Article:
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One of the world's leading
democracies - Japan -- took an historic step with parliamentary elections that
brought a major change of government. The Democratic Party of Japan clearly won
a substantial majority of seats in the Japanese parliament's lower house. The
leader of the Democratic Party of Japan, Yukio Hatoyama, is expected to be
formally elected Prime Minister by the new parliament in mid-September. This
will mean a transfer of power from Japan's Liberal Democratic Party, which has
led the country for most the past 54 years.
"As a close friend and ally, the United States awaits the formation of a
new Japanese government," White House press secretary Robert Gibbs said in
a prepared statement. "We are confident that the strong U.S.-Japan
Alliance and the close partnership between our two countries will continue to
flourish under the leadership of the next government in Tokyo. President Obama
looks forward to working close with the new Japanese Prime Minister on a broad
range of global, regional and bilateral issues."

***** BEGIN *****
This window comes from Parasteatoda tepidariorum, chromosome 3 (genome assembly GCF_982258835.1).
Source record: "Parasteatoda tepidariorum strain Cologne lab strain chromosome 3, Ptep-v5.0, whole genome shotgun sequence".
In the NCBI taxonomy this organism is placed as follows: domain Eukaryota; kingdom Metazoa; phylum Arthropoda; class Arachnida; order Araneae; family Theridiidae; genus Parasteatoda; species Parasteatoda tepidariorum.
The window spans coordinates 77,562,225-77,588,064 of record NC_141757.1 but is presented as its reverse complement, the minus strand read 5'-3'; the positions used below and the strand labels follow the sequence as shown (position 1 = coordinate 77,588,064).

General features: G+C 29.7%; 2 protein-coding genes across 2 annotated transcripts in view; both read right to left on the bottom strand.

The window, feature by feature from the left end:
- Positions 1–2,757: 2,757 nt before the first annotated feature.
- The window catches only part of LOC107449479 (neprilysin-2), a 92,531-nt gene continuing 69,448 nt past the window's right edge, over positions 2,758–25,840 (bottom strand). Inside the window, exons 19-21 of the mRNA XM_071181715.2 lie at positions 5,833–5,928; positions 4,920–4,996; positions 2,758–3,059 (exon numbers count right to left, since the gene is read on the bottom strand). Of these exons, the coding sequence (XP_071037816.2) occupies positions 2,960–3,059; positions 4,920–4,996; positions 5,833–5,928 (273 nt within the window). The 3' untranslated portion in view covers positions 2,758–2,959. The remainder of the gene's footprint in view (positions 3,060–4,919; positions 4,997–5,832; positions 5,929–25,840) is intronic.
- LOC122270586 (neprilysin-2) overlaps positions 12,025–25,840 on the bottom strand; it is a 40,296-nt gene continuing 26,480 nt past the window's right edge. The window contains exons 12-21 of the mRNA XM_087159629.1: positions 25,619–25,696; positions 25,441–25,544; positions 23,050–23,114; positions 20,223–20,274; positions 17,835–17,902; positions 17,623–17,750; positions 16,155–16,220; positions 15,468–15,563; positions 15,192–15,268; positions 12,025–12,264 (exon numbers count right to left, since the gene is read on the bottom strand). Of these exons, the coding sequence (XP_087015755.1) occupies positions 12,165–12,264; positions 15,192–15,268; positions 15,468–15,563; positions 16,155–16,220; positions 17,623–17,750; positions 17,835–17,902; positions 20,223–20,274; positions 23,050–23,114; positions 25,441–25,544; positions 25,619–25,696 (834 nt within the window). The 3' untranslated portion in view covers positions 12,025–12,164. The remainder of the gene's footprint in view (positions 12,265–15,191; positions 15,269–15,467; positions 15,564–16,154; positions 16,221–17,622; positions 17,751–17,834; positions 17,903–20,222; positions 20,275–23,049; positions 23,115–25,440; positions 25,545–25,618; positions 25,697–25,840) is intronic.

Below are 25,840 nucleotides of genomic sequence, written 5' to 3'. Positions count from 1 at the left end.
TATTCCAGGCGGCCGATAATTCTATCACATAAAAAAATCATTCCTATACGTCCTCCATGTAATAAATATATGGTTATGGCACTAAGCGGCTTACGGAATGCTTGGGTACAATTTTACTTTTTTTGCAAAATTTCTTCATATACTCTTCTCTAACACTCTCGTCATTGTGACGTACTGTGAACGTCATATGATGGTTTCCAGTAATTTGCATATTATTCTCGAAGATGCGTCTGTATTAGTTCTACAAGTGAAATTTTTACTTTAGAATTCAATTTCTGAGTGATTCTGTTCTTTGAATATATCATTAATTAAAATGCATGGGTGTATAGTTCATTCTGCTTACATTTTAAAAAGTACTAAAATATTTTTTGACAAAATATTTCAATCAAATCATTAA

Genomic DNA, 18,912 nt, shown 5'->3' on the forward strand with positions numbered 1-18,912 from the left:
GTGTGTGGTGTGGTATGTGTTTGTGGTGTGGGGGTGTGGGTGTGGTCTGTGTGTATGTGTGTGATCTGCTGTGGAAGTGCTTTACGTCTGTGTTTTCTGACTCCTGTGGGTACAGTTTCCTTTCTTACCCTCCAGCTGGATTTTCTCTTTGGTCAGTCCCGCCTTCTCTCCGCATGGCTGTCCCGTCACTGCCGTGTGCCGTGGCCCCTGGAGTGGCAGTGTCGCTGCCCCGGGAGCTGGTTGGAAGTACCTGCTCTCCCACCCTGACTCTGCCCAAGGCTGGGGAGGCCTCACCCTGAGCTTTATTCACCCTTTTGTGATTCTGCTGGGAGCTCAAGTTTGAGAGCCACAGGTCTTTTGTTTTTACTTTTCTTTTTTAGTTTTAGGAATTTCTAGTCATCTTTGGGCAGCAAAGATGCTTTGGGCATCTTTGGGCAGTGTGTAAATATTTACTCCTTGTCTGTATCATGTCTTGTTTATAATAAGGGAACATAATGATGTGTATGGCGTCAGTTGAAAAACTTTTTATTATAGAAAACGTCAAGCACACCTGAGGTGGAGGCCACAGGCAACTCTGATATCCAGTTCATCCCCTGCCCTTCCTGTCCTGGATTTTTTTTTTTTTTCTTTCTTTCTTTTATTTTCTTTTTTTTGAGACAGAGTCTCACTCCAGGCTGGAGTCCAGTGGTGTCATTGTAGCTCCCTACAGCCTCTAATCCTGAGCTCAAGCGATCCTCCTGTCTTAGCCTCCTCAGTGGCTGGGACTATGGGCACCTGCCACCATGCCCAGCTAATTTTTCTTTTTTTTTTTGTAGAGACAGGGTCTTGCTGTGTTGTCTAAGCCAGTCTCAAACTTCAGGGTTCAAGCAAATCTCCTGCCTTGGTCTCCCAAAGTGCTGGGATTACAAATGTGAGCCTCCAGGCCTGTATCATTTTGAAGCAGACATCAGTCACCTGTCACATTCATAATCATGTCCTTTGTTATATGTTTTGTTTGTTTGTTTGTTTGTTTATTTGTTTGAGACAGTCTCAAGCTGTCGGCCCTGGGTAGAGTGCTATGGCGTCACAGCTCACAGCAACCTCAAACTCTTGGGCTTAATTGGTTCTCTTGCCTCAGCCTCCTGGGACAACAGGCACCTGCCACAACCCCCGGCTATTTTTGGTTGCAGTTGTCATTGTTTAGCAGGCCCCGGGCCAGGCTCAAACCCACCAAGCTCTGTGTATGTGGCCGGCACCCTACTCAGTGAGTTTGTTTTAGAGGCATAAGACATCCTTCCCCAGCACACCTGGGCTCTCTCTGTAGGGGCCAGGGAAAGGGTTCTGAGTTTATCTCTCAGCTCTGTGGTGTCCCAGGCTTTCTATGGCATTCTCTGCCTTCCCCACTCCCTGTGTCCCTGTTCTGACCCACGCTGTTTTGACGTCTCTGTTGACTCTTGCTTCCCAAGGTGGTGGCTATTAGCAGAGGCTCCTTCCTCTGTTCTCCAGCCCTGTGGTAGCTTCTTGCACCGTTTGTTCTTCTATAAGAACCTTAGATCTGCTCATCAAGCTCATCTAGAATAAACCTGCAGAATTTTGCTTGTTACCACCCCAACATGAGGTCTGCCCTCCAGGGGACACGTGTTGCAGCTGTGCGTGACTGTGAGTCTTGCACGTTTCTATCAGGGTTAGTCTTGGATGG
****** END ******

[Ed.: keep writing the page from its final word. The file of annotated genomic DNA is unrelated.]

U.S. State Department spokesman Ian Kelly said that "the U.S.-Japan
partnership is key to pursuing peace and stability in the Asia-Pacific region
and in promoting shared values around the world. We will work closely with the
new Japanese government in moving toward denuclearization of the Korean
Peninsula, addressing the threat of climate change and increasing the
availability of renewable energy, bringing stability to Afghanistan and
Pakistan, and addressing international humanitarian and health issues."
Secretary of State Hillary Rodham Clinton noted that the United States
considers its alliance with Japan a cornerstone of peace and security in East
Asia. "The challenges we face are many," said U.S. Ambassador to
Japan John V. Roos, "but through our partnership our two great democracies
will meet them in a spirit of cooperation and friendship."